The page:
Turkey Getting on Offshore Wind Radar
Offshore wind market that has yet to emerge in Turkey is being eyed by companies already involved in the industry in Europe, as well as the European Bank for Reconstruction and Development (EBRD), according to Turkish media.
The country got on the offshore wind map following the first offshore wind meeting held by the Antalya International University (AIU) in December 2015.
Representatives from Turkey’s Ministry of Energy and Natural Resources, the Turkish Standards Institute, the United Kingdom Trade and Investment Department, the Embassy of the United Kingdom, faculty members from the Middle East Technical University (METU) and Istanbul Technical University (ITU), and company managers participated in the meeting themed “Starting in 2016”, held in the Senate Room of AIU’s Rectorate Building in Antalya.
The representatives said that Turkey held the potential for 40 gigawatts of wind energy that is currently untapped, and that the first stage will take two years for a project to become operational. As the result of a separate research project on the potential for the Turkish coastline, organizations are expected to bid for a project to generate 800 megawatts of offshore wind farm energy.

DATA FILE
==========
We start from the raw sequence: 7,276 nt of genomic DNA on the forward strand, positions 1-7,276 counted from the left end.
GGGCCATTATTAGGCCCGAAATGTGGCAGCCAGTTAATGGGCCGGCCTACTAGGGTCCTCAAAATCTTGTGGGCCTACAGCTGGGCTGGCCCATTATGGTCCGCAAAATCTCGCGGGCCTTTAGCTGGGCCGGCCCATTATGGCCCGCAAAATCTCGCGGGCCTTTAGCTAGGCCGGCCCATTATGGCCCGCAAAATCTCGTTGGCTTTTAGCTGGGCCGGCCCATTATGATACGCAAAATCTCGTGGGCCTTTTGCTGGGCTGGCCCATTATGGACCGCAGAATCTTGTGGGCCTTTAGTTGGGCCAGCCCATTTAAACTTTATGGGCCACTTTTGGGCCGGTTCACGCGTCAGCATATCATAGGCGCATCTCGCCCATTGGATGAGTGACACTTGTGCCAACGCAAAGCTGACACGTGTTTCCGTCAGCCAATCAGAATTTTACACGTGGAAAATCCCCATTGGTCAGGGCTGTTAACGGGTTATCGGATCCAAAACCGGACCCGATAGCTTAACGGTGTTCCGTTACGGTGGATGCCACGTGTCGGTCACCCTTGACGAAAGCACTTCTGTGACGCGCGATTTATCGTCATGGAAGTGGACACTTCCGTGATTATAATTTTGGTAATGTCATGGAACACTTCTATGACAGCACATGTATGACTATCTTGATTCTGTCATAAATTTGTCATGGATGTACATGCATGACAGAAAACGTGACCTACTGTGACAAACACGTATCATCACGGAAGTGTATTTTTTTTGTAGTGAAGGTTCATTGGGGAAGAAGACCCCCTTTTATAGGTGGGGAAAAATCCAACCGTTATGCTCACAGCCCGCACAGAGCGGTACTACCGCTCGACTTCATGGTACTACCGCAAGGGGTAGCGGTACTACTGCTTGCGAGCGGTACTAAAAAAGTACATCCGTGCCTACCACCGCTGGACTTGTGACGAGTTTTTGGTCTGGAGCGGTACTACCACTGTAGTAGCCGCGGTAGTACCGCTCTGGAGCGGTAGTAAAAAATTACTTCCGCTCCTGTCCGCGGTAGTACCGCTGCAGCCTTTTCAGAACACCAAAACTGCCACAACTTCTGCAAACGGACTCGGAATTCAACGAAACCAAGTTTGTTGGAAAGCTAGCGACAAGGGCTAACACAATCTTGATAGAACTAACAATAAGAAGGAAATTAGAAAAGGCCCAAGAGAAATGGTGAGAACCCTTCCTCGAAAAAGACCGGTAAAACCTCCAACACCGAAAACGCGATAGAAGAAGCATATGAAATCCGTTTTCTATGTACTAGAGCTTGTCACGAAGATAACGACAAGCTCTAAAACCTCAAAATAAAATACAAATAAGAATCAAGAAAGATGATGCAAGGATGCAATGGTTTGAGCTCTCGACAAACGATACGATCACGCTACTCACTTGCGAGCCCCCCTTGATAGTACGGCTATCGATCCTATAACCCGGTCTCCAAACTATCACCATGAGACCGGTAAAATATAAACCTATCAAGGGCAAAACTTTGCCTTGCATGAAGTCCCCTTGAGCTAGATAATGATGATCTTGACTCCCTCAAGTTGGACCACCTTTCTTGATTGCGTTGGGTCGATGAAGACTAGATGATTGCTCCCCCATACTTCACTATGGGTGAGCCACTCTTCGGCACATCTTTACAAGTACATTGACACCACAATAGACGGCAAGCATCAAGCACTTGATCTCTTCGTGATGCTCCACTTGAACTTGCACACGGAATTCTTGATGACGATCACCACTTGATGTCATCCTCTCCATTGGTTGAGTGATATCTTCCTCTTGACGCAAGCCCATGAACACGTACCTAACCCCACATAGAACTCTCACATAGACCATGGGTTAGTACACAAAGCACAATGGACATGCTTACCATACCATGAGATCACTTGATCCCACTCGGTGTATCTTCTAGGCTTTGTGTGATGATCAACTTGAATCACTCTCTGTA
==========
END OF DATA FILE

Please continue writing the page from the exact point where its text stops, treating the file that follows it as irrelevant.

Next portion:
Kamran Khalid Ghouri, Technical Coordinator of the Offshore Wind Farms Standards of Turkey, said that the project would begin in 2016 and be completed in 2025.
“After this, the entire Antalya region will be able to supply its own energy needs. Furthermore, it will create jobs for more than 6 thousand people in the industrial sector. This will thus affect Turkey’s GDP. Universities such as AIU, METU, and ITU will be actively engaged in the goal of helping to solve important problems such as seismic loads and floating floors, so this project of producing solar energy will trigger other projects. As regards to energy produced by wind action, the southern regions will be able to produce all of their own energy needs,” Ghouri explained.
Developing offshore wind in Turkey will cost EUR 2 billion and will require the construction of 8 to 9 thousand wind turbines, according to the AIU.
However, an issue that arises for the investors now eyeing Turkish market is the offshore wind tariff, which has not yet been agreed, according to Daily Sabah.